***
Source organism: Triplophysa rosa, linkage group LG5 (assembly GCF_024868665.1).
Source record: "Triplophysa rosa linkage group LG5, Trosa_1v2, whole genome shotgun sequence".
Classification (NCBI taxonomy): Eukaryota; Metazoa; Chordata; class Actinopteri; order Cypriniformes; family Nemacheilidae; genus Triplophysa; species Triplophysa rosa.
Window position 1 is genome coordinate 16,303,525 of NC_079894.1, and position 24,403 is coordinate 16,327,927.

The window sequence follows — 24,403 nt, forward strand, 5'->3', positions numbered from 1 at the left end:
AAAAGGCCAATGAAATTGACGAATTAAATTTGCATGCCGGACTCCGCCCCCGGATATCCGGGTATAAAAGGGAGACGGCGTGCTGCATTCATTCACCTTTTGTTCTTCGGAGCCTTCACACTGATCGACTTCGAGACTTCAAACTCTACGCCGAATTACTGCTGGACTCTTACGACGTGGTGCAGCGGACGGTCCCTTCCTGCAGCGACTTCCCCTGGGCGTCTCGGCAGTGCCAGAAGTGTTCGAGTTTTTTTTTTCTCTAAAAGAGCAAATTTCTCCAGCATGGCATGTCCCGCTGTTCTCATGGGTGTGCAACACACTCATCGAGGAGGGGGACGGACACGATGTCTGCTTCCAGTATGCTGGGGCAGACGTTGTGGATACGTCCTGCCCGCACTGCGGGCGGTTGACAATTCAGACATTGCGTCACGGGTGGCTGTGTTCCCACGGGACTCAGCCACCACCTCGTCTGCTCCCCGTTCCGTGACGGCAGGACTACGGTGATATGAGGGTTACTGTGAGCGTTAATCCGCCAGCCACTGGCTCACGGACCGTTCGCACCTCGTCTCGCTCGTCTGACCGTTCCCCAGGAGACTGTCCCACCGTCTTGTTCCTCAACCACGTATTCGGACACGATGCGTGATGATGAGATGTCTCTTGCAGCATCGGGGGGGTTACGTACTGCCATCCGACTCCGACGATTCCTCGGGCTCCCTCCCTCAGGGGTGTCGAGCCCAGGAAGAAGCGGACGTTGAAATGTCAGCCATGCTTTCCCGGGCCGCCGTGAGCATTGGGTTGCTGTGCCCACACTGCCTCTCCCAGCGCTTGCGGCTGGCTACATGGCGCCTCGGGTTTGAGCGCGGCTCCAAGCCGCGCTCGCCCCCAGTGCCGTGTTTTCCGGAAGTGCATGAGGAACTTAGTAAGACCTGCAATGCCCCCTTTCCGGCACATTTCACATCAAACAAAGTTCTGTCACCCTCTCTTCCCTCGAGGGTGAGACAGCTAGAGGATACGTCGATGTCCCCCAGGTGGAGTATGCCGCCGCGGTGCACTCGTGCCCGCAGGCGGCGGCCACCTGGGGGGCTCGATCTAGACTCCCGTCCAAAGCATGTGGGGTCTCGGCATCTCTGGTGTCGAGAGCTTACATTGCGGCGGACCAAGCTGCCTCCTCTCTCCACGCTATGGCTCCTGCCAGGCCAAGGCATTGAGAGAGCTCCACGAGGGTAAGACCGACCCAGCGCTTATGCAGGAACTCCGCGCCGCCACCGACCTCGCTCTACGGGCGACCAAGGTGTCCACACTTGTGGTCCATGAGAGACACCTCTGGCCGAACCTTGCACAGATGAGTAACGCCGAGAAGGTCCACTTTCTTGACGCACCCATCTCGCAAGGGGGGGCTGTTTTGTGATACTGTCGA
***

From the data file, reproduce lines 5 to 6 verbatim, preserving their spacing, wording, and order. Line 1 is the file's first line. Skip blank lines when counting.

The window sequence follows — 24,403 nt, forward strand, 5'->3', positions numbered from 1 at the left end:
AAAAGGCCAATGAAATTGACGAATTAAATTTGCATGCCGGACTCCGCCCCCGGATATCCGGGTATAAAAGGGAGACGGCGTGCTGCATTCATTCACCTTTTGTTCTTCGGAGCCTTCACACTGATCGACTTCGAGACTTCAAACTCTACGCCGAATTACTGCTGGACTCTTACGACGTGGTGCAGCGGACGGTCCCTTCCTGCAGCGACTTCCCCTGGGCGTCTCGGCAGTGCCAGAAGTGTTCGAGTTTTTTTTTTCTCTAAAAGAGCAAATTTCTCCAGCATGGCATGTCCCGCTGTTCTCATGGGTGTGCAACACACTCATCGAGGAGGGGGACGGACACGATGTCTGCTTCCAGTATGCTGGGGCAGACGTTGTGGATACGTCCTGCCCGCACTGCGGGCGGTTGACAATTCAGACATTGCGTCACGGGTGGCTGTGTTCCCACGGGACTCAGCCACCACCTCGTCTGCTCCCCGTTCCGTGACGGCAGGACTACGGTGATATGAGGGTTACTGTGAGCGTTAATCCGCCAGCCACTGGCTCACGGACCGTTCGCACCTCGTCTCGCTCGTCTGACCGTTCCCCAGGAGACTGTCCCACCGTCTTGTTCCTCAACCACGTATTCGGACACGATGCGTGATGATGAGATGTCTCTTGCAGCATCGGGGGGGTTACGTACTGCCATCCGACTCCGACGATTCCTCGGGCTCCCTCCCTCAGGGGTGTCGAGCCCAGGAAGAAGCGGACGTTGAAATGTCAGCCATGCTTTCCCGGGCCGCCGTGAGCATTGGGTTGCTGTGCCCACACTGCCTCTCCCAGCGCTTGCGGCTGGCTACATGGCGCCTCGGGTTTGAGCGCGGCTCCAAGCCGCGCTCGCCCCCAGTGCCGTGTTTTCCGGAAGTGCATGAGGAACTTAGTAAGACCTGCAATGCCCCCTTTCCGGCACATTTCACATCAAACAAAGTTCTGTCACCCTCTCTTCCCTCGAGGGTGAGACAGCTAGAGGATACGTCGATGTCCCCCAGGTGGAGTATGCCGCCGCGGTGCACTCGTGCCCGCAGGCGGCGGCCACCTGGGGGGCTCGATCTAGACTCCCGTCCAAAGCATGTGGGGTCTCGGCATCTCTGGTGTCGAGAGCTTACATTGCGGCGGACCAAGCTGCCTCCTCTCTCCACGCTATGGCTCCTGCCAGGCCAAGGCATTGAGAGAGCTCCACGAGGGTAAGACCGACCCAGCGCTTATGCAGGAACTCCGCGCCGCCACCGACCTCGCTCTACGGGCGACCAAGGTGTCCACACTTGTGGTCCATGAGAGACACCTCTGGCCGAACCTTGCACAGATGAGTAACGCCGAGAAGGTCCACTTTCTTGACGCACCCATCTCGCAAGGGGGGGCTGTTTTGTGATACTGTCGA